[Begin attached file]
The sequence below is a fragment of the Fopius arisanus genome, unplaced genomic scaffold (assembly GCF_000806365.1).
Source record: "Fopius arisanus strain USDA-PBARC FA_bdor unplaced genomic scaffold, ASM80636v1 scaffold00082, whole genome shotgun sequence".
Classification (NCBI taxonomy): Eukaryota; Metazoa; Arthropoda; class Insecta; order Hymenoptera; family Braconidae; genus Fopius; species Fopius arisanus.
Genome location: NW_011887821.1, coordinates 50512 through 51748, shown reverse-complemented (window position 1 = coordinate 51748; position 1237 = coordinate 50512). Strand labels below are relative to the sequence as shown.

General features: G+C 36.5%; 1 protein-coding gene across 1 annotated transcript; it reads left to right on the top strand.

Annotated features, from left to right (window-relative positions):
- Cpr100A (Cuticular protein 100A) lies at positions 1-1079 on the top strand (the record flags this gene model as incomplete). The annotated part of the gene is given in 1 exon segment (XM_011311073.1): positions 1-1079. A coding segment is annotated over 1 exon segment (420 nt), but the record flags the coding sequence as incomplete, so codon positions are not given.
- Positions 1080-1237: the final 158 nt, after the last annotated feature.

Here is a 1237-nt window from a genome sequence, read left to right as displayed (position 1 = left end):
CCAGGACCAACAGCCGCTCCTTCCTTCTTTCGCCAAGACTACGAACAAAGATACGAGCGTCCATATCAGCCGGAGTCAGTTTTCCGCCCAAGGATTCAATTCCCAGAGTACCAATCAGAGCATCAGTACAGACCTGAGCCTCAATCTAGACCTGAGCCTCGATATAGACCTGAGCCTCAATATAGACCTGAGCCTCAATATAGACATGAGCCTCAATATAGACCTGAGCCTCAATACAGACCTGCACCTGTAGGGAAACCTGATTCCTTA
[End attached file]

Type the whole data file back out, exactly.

The sequence below is a fragment of the Fopius arisanus genome, unplaced genomic scaffold (assembly GCF_000806365.1).
Source record: "Fopius arisanus strain USDA-PBARC FA_bdor unplaced genomic scaffold, ASM80636v1 scaffold00082, whole genome shotgun sequence".
Classification (NCBI taxonomy): Eukaryota; Metazoa; Arthropoda; class Insecta; order Hymenoptera; family Braconidae; genus Fopius; species Fopius arisanus.
Genome location: NW_011887821.1, coordinates 50512 through 51748, shown reverse-complemented (window position 1 = coordinate 51748; position 1237 = coordinate 50512). Strand labels below are relative to the sequence as shown.

General features: G+C 36.5%; 1 protein-coding gene across 1 annotated transcript; it reads left to right on the top strand.

Annotated features, from left to right (window-relative positions):
- Cpr100A (Cuticular protein 100A) lies at positions 1-1079 on the top strand (the record flags this gene model as incomplete). The annotated part of the gene is given in 1 exon segment (XM_011311073.1): positions 1-1079. A coding segment is annotated over 1 exon segment (420 nt), but the record flags the coding sequence as incomplete, so codon positions are not given.
- Positions 1080-1237: the final 158 nt, after the last annotated feature.

Here is a 1237-nt window from a genome sequence, read left to right as displayed (position 1 = left end):
CCAGGACCAACAGCCGCTCCTTCCTTCTTTCGCCAAGACTACGAACAAAGATACGAGCGTCCATATCAGCCGGAGTCAGTTTTCCGCCCAAGGATTCAATTCCCAGAGTACCAATCAGAGCATCAGTACAGACCTGAGCCTCAATCTAGACCTGAGCCTCGATATAGACCTGAGCCTCAATATAGACCTGAGCCTCAATATAGACATGAGCCTCAATATAGACCTGAGCCTCAATACAGACCTGCACCTGTAGGGAAACCTGATTCCTTA